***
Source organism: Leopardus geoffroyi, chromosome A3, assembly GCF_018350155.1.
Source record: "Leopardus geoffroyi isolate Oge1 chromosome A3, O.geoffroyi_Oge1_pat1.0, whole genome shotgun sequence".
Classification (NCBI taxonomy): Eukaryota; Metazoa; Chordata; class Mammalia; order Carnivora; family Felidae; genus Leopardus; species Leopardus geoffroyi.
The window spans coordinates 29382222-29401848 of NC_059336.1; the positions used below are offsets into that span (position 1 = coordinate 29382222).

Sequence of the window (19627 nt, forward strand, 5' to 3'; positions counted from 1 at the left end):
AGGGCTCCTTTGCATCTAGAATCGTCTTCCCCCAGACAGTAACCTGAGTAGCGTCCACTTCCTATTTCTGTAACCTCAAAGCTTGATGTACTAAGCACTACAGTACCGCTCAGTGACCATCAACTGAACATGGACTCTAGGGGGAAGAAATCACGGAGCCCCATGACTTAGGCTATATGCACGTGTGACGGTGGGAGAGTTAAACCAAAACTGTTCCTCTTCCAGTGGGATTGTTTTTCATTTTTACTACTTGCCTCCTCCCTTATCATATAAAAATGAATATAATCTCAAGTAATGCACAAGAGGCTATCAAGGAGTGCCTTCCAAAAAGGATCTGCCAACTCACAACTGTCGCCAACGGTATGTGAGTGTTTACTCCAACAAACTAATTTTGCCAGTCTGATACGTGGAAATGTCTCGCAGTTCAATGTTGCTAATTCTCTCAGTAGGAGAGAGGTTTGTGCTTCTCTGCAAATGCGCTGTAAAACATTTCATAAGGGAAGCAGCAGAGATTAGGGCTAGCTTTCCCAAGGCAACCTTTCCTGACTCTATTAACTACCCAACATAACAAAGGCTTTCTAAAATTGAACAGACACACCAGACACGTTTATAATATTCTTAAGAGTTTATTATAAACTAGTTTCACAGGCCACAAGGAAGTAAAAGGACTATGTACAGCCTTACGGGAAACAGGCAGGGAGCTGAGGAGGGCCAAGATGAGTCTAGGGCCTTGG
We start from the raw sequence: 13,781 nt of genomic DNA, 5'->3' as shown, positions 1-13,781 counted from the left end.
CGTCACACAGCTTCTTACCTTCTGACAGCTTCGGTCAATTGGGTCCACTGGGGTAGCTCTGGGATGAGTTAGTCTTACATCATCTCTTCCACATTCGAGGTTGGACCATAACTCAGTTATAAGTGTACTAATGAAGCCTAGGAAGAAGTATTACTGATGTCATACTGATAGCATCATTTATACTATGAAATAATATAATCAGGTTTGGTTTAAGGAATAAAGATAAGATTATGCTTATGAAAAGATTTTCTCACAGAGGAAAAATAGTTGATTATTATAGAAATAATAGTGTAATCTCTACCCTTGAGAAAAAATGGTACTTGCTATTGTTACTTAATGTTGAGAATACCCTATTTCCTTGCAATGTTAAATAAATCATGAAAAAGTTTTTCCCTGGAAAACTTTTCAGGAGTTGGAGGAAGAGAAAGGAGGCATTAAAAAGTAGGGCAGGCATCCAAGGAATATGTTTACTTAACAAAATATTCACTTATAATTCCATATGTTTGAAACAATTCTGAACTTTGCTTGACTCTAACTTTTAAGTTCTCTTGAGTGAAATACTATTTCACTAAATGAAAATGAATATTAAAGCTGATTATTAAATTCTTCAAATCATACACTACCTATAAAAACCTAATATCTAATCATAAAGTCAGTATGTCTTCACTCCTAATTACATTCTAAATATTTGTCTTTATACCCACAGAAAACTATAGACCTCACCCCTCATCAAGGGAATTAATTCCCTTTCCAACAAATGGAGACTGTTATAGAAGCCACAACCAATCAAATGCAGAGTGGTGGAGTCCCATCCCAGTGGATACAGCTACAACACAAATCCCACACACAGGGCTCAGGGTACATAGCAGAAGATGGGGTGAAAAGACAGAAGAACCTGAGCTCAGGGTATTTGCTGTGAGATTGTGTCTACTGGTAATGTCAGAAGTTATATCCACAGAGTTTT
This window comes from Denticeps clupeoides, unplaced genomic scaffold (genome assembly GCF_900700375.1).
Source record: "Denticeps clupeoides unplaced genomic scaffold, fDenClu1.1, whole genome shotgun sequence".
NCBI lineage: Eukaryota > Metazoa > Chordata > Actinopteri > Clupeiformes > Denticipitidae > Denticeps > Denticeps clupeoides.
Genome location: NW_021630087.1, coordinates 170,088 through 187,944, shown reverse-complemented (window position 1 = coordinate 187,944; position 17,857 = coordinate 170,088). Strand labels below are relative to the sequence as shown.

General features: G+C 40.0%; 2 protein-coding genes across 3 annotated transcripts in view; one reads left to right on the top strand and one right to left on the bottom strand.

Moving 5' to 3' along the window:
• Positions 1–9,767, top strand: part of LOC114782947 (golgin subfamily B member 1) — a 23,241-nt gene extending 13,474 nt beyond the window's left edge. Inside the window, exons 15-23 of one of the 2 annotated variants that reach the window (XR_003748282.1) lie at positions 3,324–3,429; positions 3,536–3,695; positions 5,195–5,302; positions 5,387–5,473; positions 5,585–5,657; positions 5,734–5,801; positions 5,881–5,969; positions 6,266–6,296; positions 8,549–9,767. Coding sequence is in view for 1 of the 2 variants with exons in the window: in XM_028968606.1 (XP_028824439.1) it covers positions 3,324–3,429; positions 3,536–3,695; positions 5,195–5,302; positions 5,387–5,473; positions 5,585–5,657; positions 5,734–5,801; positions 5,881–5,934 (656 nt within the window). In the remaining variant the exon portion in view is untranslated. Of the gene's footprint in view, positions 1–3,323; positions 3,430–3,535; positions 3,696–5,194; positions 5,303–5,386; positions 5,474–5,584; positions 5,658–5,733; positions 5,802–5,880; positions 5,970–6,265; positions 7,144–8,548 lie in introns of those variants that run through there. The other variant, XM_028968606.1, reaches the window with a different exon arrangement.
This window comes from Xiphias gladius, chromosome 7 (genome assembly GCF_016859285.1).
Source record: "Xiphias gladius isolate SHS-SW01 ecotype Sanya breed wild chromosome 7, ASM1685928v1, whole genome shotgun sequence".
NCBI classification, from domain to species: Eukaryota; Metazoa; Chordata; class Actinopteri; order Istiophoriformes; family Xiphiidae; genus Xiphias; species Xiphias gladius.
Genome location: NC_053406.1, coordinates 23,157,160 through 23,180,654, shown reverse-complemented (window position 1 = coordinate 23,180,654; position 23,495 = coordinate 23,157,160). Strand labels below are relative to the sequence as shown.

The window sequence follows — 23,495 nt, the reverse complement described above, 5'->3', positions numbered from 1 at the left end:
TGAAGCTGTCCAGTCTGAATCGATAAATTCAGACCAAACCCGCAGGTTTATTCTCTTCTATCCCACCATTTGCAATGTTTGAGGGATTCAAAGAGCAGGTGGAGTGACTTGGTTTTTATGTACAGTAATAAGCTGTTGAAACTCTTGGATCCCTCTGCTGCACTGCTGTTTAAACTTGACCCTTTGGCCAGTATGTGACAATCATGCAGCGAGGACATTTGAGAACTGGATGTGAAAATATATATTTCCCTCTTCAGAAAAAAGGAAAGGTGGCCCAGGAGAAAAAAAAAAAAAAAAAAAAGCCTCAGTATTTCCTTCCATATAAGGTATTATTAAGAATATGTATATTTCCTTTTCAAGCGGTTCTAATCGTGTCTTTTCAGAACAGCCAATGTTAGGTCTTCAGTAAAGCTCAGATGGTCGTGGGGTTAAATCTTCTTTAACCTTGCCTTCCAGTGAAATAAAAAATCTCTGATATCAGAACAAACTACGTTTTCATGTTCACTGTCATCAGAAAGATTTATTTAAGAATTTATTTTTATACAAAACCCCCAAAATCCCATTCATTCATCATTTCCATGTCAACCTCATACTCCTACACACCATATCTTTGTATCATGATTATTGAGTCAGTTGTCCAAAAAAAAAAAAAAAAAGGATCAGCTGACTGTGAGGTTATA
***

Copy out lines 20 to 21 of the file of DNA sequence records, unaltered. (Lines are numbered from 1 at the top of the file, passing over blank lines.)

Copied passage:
The window sequence follows — 23,495 nt, the reverse complement described above, 5'->3', positions numbered from 1 at the left end:
TGAAGCTGTCCAGTCTGAATCGATAAATTCAGACCAAACCCGCAGGTTTATTCTCTTCTATCCCACCATTTGCAATGTTTGAGGGATTCAAAGAGCAGGTGGAGTGACTTGGTTTTTATGTACAGTAATAAGCTGTTGAAACTCTTGGATCCCTCTGCTGCACTGCTGTTTAAACTTGACCCTTTGGCCAGTATGTGACAATCATGCAGCGAGGACATTTGAGAACTGGATGTGAAAATATATATTTCCCTCTTCAGAAAAAAGGAAAGGTGGCCCAGGAGAAAAAAAAAAAAAAAAAAAAGCCTCAGTATTTCCTTCCATATAAGGTATTATTAAGAATATGTATATTTCCTTTTCAAGCGGTTCTAATCGTGTCTTTTCAGAACAGCCAATGTTAGGTCTTCAGTAAAGCTCAGATGGTCGTGGGGTTAAATCTTCTTTAACCTTGCCTTCCAGTGAAATAAAAAATCTCTGATATCAGAACAAACTACGTTTTCATGTTCACTGTCATCAGAAAGATTTATTTAAGAATTTATTTTTATACAAAACCCCCAAAATCCCATTCATTCATCATTTCCATGTCAACCTCATACTCCTACACACCATATCTTTGTATCATGATTATTGAGTCAGTTGTCCAAAAAAAAAAAAAAAAAGGATCAGCTGACTGTGAGGTTATA